Ok cool, I have an idea. A good idea, I think! But now the next question is, how do I make it more than just an idea?
Phase 2 – Development (The “Designing and Daring”)
This phase was the meat and potatoes of my Stretch Experience. Maybe I should not have been so critical of using my cell phone for watching YouTube! To have the ability to look up anything, virtually anywhere, in the span of a few seconds is pretty spectacular.
There are great resources on YouTube and the greater Internet on how to use AutoCAD, a program that would allow me to design a 3D model of my low-cost scanner and allow for 3D printing. Now, prior to the summer, I had never used AutoCAD, so while the learning curve was steep, it was rewarding and worthwhile.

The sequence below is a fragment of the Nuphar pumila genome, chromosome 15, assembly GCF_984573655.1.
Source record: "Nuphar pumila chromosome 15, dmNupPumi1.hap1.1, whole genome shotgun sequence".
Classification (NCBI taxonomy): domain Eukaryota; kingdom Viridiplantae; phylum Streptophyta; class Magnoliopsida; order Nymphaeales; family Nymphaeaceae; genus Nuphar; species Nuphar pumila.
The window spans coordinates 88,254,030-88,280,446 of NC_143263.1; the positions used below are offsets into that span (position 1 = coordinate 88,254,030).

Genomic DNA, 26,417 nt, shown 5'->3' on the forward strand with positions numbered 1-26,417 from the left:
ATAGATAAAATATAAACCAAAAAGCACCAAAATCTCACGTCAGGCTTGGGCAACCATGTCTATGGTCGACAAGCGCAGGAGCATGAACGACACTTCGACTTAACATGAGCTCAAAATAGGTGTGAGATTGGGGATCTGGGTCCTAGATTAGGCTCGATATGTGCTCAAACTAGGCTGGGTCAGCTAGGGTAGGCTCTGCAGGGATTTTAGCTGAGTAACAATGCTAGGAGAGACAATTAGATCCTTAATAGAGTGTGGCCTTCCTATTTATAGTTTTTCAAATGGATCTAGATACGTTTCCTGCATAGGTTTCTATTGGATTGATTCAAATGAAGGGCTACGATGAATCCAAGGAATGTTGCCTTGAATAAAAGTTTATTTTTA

Trial and error is definitely your friend when using AutoCAD. If the answer to “How do I do this on AutoCAD?” does not exist, then an equally valuable question to pose is “What happens when I do this on AutoCAD?”
A few lengthy design sessions later, and I finally designed my idea into fruition.
Phase 3 – Enhancement (The “Editing and Elaborating”)
Okay, maybe the Development phase of my Stretch Experience was not the meat and potatoes of it all. Once I felt comfortable with my design, I used the MakerSpace facilities of my friendly neighbourhood library to print out the initial test with their 3D printer.
Upon reflection, for every hour invested in learning how to manipulate objects and designs in AutoCAD, an equal amount of time was allocated to refining my designs post-print. 3D printers use PLA (a type of tough, yet light polyester) which is convenient and accessible as it comes out to 10 cents a gram.